Medium Rare

05.28.15

Mary Pickford Technicolor test for The Black Pirate, 1926, 35 mm, color, 5 minutes. Print courtesy of George Eastman House; image courtesy of Deutsche Kinemathek.


LET’S TAKE FOR GRANTED the received wisdom which says that the “average moviegoer” can’t tell the difference between a 35-mm print and a Digital Cinema Package (DCP) projection. The conclusion we should draw from this isn’t that there is no difference between these formats, but that the arbiters of film culture, including critics, curators, and absolutely everyone else, have failed entirely to educate a wider public as to what this difference is, and how to talk about it. Cinema is usually a narrative art, but it is always a visual art. Nevertheless, the discussion of the former aspect has traditionally eclipsed the latter, save for within specialized circles, and when visuals are mentioned at all, it’s usually so that they can be dispensed with in a hat-tip namecheck of the cinematographer and a few shopworn, well-tested adjectives (“crisp,” “brilliant,” and other usual suspects).

A brief history of DCP changeover: In March 2002 the Digital Cinema Initiative (DCI) was created through a joint venture by the six major movie studios, with the stated purpose of setting the standards for digital projection systems in anticipation of an eventual no-hitch conversion. Their connivance bore fruit in the year 2009, coinciding with the release of Avatar. Theaters that wanted to play James Cameron’s awful new movie in 3-D would need digital projection to do so. Those who could afford to—that is to say, those with corporate backing behind them—made the change en masse, while many independent, neighborhood, and seasonal theaters without the benefit of outside support were left behind, and those that didn’t close outright were gradually starved of product in the years that followed.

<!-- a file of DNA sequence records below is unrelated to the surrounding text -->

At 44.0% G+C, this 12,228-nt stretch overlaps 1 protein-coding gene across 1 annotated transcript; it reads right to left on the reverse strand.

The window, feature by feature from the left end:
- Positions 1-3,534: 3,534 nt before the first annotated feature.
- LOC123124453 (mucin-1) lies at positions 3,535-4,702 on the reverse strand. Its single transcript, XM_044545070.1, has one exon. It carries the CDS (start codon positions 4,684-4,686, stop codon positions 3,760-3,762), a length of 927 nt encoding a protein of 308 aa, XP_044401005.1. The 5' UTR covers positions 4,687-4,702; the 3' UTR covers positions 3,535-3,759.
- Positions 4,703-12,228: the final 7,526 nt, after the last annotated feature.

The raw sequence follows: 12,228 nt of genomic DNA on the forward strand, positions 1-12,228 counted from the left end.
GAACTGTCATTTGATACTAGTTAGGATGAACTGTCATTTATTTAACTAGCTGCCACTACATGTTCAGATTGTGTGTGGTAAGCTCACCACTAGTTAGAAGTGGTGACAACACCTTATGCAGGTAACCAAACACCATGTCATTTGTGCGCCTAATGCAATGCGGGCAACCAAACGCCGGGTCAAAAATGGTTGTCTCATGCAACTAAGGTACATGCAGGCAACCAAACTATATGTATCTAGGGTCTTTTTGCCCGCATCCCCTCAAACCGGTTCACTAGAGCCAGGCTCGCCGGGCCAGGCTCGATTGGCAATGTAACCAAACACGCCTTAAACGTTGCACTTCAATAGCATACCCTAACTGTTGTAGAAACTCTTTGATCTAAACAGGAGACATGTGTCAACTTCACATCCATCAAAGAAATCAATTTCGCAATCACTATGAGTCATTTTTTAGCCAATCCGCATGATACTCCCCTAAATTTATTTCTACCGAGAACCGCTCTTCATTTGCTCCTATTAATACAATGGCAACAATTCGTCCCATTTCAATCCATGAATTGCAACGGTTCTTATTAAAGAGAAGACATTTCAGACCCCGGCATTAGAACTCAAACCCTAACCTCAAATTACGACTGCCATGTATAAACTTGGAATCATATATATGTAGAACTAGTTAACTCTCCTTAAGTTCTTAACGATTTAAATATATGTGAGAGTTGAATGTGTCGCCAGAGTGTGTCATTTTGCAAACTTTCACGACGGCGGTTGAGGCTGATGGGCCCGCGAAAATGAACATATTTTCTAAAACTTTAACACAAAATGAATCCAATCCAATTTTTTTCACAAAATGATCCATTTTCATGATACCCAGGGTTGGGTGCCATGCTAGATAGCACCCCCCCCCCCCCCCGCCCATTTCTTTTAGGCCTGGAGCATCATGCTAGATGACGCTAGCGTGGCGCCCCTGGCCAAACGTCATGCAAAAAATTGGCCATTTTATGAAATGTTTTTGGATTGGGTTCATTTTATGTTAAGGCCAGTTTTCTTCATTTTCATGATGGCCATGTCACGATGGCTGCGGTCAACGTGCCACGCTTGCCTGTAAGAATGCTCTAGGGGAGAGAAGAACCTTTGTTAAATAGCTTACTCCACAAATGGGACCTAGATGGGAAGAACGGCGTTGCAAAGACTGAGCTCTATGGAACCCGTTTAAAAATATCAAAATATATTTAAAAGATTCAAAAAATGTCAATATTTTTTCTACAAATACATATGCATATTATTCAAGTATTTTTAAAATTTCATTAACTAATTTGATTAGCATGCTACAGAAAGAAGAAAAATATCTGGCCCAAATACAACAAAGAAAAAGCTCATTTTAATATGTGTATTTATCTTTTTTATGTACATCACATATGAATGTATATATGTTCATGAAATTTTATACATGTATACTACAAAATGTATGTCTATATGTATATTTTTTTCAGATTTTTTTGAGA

Today, DCP has supplanted 35 mm in virtually all first-run venues, and though some holdouts—most prominent among them celebrity auteurs Christopher Nolan and Quentin Tarantino—are keeping analog celluloid alive as a distribution option, it seems very unlikely that the digital genie will be going back into the bottle. At the same time the repertory film circuit, the institutions with a vested interest in film history, and the archives that service them have carried on an ongoing debate about the merits of DCP versus original format (that is, in any feature film made before the mid-to-late aughts, usually celluloid). In early 2012, Film Forum offered a program called “This Is DCP,” inviting its audience to compare digital restorations of canonical items like The Searchers (1956) and Dr. Strangelove (1964) with 35-mm prints of the same films, with the implicit intention of helping customers stop worrying and love digital. (Press releases without fail refer to 4K DCP restorations as “stunning” or some variation thereof, which falls under the category of “Methinks thou dost protest too much.”) Some New York rep houses, including Anthology Film Archives, the Museum of the Moving Image, and the Museum of Modern Art have remained, for the most part, staunch in their dedication to presenting films on original format, though in this venues are often at the mercy of the lending policies of archives, some of which will only loan out titles in DCP.